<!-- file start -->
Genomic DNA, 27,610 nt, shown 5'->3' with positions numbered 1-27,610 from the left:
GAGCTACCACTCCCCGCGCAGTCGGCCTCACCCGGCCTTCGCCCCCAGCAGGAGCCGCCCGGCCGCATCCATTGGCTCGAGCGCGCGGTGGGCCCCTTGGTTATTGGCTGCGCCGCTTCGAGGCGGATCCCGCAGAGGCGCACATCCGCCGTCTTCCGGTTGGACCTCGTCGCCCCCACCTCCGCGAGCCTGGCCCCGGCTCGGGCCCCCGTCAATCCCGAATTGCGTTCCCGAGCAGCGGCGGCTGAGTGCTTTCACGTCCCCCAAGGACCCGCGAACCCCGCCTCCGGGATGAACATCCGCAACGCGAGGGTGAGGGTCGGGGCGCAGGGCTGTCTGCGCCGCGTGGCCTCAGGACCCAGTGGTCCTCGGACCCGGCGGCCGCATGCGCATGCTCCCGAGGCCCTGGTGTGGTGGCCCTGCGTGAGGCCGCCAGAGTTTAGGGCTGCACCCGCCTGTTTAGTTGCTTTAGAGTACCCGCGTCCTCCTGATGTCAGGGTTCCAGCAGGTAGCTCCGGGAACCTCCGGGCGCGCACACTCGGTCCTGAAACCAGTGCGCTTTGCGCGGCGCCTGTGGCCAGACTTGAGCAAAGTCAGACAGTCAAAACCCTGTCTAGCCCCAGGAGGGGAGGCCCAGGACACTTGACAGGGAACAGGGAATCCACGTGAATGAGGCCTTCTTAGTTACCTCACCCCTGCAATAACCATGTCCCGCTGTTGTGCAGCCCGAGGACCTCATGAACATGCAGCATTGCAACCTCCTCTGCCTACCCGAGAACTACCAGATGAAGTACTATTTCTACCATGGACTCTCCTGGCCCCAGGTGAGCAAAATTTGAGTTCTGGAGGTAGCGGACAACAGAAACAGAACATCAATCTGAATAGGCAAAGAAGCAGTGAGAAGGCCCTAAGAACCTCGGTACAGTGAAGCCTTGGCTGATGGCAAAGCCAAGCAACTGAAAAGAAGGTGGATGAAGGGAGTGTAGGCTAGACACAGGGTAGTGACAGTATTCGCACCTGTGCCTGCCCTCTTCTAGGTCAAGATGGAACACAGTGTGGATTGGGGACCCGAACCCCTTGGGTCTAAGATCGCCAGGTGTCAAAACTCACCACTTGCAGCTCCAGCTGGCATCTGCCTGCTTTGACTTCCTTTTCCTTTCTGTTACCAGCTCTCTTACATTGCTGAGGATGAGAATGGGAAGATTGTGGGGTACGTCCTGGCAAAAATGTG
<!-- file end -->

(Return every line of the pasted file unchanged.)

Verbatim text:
Genomic DNA, 27,610 nt, shown 5'->3' with positions numbered 1-27,610 from the left:
GAGCTACCACTCCCCGCGCAGTCGGCCTCACCCGGCCTTCGCCCCCAGCAGGAGCCGCCCGGCCGCATCCATTGGCTCGAGCGCGCGGTGGGCCCCTTGGTTATTGGCTGCGCCGCTTCGAGGCGGATCCCGCAGAGGCGCACATCCGCCGTCTTCCGGTTGGACCTCGTCGCCCCCACCTCCGCGAGCCTGGCCCCGGCTCGGGCCCCCGTCAATCCCGAATTGCGTTCCCGAGCAGCGGCGGCTGAGTGCTTTCACGTCCCCCAAGGACCCGCGAACCCCGCCTCCGGGATGAACATCCGCAACGCGAGGGTGAGGGTCGGGGCGCAGGGCTGTCTGCGCCGCGTGGCCTCAGGACCCAGTGGTCCTCGGACCCGGCGGCCGCATGCGCATGCTCCCGAGGCCCTGGTGTGGTGGCCCTGCGTGAGGCCGCCAGAGTTTAGGGCTGCACCCGCCTGTTTAGTTGCTTTAGAGTACCCGCGTCCTCCTGATGTCAGGGTTCCAGCAGGTAGCTCCGGGAACCTCCGGGCGCGCACACTCGGTCCTGAAACCAGTGCGCTTTGCGCGGCGCCTGTGGCCAGACTTGAGCAAAGTCAGACAGTCAAAACCCTGTCTAGCCCCAGGAGGGGAGGCCCAGGACACTTGACAGGGAACAGGGAATCCACGTGAATGAGGCCTTCTTAGTTACCTCACCCCTGCAATAACCATGTCCCGCTGTTGTGCAGCCCGAGGACCTCATGAACATGCAGCATTGCAACCTCCTCTGCCTACCCGAGAACTACCAGATGAAGTACTATTTCTACCATGGACTCTCCTGGCCCCAGGTGAGCAAAATTTGAGTTCTGGAGGTAGCGGACAACAGAAACAGAACATCAATCTGAATAGGCAAAGAAGCAGTGAGAAGGCCCTAAGAACCTCGGTACAGTGAAGCCTTGGCTGATGGCAAAGCCAAGCAACTGAAAAGAAGGTGGATGAAGGGAGTGTAGGCTAGACACAGGGTAGTGACAGTATTCGCACCTGTGCCTGCCCTCTTCTAGGTCAAGATGGAACACAGTGTGGATTGGGGACCCGAACCCCTTGGGTCTAAGATCGCCAGGTGTCAAAACTCACCACTTGCAGCTCCAGCTGGCATCTGCCTGCTTTGACTTCCTTTTCCTTTCTGTTACCAGCTCTCTTACATTGCTGAGGATGAGAATGGGAAGATTGTGGGGTACGTCCTGGCAAAAATGTG